How Do I Navigate Data Requests Under GDPR?

Authored by Yves le Roux; Paul Lanois, SSCP; Visia Tartaglione, CISSP; Eric Tierling, CISSP Members of (ISC)2 EMEA Advisory Council GDPR Task Force.

In the age of Big Data, the Internet of Things (IoT), Artificial Intelligence (AI) and Machine Learning, organizations have routinely collected as much data as possible – because they can, not necessarily because they have a clearly defined strategy for it. Data brings knowledge, power and value, however, as digital capabilities enter mainstream practice, we are also seeing expectations that it will be managed and used responsibly. Concerns, particularly around privacy, as compounded by the seemingly endless flow of media reports covering data security breaches, snooping or surveillance and, most recently, the ability to conduct increasingly sophisticated levels of profiling would suggest that we are falling short of these expectations. GDPR, the General Data Protection Regulation from the European Union (EU), provides a response by catering to consumer expectations of data privacy and significantly extending the scope of individual rights regarding their personal data.  A data subject’s “right of access” and requests made by individuals for the correction or erasure of the personal data held or processed about them by an organization have emerged to be one the most challenging areas to address.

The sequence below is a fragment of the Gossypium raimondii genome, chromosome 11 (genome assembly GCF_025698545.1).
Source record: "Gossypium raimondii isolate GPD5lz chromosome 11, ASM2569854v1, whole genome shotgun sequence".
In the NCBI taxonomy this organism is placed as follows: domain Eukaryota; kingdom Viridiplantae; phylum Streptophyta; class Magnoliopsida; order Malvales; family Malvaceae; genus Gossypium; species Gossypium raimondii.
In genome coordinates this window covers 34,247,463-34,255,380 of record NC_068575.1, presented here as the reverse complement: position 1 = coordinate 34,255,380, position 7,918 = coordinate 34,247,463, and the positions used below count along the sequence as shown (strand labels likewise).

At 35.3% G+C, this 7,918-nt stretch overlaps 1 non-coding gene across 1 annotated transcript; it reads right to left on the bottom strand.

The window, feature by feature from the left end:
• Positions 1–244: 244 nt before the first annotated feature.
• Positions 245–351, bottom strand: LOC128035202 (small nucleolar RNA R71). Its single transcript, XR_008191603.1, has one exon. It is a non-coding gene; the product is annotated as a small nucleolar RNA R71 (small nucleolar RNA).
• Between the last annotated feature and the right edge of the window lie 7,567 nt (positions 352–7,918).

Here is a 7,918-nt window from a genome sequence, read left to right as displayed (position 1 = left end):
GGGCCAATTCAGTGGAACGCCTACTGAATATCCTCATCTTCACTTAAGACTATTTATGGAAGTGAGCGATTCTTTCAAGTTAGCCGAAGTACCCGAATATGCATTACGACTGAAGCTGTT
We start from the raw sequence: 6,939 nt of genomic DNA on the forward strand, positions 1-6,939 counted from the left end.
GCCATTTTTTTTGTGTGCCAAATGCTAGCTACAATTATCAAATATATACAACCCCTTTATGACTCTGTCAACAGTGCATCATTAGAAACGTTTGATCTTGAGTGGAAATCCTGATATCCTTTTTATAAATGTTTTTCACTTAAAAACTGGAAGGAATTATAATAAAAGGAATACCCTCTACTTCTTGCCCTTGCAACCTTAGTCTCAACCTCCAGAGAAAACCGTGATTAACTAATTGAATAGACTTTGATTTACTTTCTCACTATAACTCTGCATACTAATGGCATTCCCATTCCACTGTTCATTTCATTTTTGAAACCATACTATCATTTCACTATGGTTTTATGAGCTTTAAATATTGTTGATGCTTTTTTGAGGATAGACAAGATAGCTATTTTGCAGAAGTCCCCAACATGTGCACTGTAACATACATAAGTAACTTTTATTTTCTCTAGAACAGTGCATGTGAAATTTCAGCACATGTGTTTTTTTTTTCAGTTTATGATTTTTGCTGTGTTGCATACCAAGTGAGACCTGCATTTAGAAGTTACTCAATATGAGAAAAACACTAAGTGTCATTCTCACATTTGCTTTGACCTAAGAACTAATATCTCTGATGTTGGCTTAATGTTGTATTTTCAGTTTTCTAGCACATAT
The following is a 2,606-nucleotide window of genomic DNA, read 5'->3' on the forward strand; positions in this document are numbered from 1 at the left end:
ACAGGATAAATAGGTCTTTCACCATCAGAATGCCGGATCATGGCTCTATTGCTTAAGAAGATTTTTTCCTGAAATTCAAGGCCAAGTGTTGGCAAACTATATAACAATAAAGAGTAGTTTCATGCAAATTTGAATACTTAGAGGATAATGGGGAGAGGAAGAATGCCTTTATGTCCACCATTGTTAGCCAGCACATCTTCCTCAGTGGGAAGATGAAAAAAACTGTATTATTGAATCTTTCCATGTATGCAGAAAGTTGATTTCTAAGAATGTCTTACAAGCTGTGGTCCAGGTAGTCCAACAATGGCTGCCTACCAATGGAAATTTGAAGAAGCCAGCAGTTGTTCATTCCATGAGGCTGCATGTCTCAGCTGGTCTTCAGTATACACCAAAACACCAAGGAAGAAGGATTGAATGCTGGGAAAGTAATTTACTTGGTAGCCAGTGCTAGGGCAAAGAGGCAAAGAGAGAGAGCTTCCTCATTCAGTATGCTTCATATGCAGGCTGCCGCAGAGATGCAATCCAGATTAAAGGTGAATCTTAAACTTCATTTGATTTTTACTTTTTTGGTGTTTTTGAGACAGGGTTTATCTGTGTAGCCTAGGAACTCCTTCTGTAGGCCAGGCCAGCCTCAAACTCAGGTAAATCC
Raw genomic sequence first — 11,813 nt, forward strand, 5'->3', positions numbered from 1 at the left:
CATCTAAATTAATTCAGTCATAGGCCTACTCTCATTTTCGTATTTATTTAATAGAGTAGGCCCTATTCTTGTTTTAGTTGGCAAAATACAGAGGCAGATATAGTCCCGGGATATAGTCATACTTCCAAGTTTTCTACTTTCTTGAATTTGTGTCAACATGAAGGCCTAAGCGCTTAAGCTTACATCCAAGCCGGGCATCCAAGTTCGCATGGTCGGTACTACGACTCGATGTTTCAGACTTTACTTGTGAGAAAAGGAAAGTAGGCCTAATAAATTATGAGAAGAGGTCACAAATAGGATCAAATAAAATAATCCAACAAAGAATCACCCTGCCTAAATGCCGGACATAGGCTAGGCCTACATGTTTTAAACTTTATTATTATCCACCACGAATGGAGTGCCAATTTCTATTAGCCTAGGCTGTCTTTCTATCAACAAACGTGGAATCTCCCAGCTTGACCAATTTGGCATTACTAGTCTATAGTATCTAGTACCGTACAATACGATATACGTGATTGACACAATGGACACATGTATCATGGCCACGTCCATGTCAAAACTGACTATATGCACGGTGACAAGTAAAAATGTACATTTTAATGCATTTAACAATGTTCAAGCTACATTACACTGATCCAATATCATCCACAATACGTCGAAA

The days of hoarding personal data without a defined purpose will have to be replaced with an immediate requirement to understand and actively manage the data collected. This represents an enormous task in an environment where organizations have widely admitted that they are unaware of the nature and value of up to 70% of the data[1] they previously collected. Organizations also report that they have little inkling of the demand they are likely to experience for either access to or requests for personal data to be erased or changed. Further, the concept of “personal data” under the GDPR is broader than the concept of personally identifiable data (PII) that is understood in particular outside of the EU: internet protocol (IP) addresses, cookie identifiers and other identifiers (such as radio frequency identification tags) as well as pictures of individuals, posts on social media, etc. all fall within the scope of “personal data” under the GDPR. In December 2017, the European Court of Justice went as far as to qualify marked exam test papers as personal data.

Not an Absolute Right